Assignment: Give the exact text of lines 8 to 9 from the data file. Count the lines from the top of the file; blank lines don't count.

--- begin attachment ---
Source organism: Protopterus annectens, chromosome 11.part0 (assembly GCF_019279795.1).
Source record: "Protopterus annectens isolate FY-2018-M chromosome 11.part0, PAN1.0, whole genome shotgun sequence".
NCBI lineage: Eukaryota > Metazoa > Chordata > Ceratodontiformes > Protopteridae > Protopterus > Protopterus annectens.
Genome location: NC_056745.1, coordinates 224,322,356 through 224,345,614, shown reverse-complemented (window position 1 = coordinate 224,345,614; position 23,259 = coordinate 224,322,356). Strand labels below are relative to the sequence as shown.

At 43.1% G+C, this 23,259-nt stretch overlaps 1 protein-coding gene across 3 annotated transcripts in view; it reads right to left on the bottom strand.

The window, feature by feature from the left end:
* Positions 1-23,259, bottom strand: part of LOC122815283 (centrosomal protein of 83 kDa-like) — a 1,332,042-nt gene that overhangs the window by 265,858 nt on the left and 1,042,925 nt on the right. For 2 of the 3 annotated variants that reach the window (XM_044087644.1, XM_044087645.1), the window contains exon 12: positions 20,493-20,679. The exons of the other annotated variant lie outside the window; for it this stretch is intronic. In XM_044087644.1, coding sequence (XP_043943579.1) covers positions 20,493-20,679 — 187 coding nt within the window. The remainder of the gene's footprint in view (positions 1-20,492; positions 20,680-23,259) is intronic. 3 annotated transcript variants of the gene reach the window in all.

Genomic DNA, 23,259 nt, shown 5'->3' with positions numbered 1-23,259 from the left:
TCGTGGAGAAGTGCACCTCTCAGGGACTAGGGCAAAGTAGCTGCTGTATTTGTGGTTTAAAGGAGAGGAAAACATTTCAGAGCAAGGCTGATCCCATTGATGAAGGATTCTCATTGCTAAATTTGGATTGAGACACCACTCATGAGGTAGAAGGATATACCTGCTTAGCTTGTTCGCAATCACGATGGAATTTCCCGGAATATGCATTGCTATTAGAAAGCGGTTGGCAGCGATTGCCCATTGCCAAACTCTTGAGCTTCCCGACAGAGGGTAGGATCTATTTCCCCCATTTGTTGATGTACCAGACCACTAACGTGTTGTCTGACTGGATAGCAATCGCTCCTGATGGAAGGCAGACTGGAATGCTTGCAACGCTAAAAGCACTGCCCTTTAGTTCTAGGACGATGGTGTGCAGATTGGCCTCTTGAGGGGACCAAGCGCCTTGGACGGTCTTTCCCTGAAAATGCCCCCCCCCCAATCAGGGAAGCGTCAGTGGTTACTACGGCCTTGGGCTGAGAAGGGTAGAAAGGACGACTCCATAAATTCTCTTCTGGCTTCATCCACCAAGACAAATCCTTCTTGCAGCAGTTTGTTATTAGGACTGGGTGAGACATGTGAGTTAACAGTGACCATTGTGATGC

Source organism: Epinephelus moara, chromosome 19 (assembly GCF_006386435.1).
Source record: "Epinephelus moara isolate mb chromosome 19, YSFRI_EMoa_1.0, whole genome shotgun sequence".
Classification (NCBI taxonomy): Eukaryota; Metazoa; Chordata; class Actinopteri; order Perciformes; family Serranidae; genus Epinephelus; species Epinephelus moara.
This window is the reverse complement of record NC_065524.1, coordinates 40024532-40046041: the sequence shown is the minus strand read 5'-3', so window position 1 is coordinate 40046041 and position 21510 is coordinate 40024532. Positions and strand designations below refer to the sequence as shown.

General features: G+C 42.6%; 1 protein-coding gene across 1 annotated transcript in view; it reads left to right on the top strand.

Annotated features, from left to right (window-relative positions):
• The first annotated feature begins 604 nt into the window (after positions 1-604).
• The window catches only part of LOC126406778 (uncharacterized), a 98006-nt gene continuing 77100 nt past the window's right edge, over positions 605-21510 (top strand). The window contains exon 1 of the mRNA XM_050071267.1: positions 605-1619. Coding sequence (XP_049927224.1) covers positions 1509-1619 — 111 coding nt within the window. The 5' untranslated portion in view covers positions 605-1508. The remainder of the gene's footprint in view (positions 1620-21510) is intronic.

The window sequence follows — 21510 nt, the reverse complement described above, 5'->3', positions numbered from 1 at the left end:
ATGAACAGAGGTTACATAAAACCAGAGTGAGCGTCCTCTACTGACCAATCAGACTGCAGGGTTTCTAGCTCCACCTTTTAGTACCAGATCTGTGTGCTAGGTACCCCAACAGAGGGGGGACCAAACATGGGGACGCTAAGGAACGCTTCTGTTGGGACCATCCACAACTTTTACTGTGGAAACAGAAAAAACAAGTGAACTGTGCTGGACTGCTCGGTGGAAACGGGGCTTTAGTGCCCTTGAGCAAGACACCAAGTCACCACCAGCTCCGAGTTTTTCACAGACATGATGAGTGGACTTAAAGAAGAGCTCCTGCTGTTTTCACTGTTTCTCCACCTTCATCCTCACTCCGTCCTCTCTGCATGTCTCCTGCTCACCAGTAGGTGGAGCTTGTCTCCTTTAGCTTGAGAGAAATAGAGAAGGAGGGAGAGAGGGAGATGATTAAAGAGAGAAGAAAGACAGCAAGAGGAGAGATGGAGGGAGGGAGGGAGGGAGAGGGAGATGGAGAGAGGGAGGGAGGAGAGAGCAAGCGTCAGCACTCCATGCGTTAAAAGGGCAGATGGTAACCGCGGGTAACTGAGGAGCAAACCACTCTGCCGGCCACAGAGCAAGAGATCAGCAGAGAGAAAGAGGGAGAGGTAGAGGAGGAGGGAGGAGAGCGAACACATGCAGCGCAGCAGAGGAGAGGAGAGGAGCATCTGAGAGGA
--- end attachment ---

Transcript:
Genomic DNA, 23,259 nt, shown 5'->3' with positions numbered 1-23,259 from the left:
TCGTGGAGAAGTGCACCTCTCAGGGACTAGGGCAAAGTAGCTGCTGTATTTGTGGTTTAAAGGAGAGGAAAACATTTCAGAGCAAGGCTGATCCCATTGATGAAGGATTCTCATTGCTAAATTTGGATTGAGACACCACTCATGAGGTAGAAGGATATACCTGCTTAGCTTGTTCGCAATCACGATGGAATTTCCCGGAATATGCATTGCTATTAGAAAGCGGTTGGCAGCGATTGCCCATTGCCAAACTCTTGAGCTTCCCGACAGAGGGTAGGATCTATTTCCCCCATTTGTTGATGTACCAGACCACTAACGTGTTGTCTGACTGGATAGCAATCGCTCCTGATGGAAGGCAGACTGGAATGCTTGCAACGCTAAAAGCACTGCCCTTTAGTTCTAGGACGATGGTGTGCAGATTGGCCTCTTGAGGGGACCAAGCGCCTTGGACGGTCTTTCCCTGAAAATGCCCCCCCCCCAATCAGGGAAGCGTCAGTGGTTACTACGGCCTTGGGCTGAGAAGGGTAGAAAGGACGACTCCATAAATTCTCTTCTGGCTTCATCCACCAAGACAAATCCTTCTTGCAGCAGTTTGTTATTAGGACTGGGTGAGACATGTGAGTTAACAGTGACCATTGTGATGC